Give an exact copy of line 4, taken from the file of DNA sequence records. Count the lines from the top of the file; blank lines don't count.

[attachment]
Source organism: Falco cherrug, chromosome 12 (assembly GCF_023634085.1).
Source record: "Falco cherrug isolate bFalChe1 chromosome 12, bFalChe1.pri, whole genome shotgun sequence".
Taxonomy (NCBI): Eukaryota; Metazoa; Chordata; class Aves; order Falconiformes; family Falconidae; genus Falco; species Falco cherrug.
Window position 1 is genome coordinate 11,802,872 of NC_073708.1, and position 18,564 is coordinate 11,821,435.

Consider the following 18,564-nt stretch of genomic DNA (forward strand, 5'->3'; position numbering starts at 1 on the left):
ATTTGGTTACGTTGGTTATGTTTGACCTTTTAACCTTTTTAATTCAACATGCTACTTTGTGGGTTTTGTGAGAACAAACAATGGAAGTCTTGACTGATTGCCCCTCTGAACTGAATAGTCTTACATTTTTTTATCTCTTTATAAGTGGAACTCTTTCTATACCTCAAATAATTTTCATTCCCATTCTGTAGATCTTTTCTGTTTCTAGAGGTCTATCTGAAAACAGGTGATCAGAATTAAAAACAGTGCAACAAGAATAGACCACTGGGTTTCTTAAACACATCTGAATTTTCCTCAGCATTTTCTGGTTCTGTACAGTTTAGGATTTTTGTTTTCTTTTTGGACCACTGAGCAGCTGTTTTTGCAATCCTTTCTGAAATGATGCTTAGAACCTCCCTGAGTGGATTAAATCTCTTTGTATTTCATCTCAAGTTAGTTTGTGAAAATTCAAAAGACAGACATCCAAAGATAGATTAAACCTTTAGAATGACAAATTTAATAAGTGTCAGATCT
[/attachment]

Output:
Window position 1 is genome coordinate 11,802,872 of NC_073708.1, and position 18,564 is coordinate 11,821,435.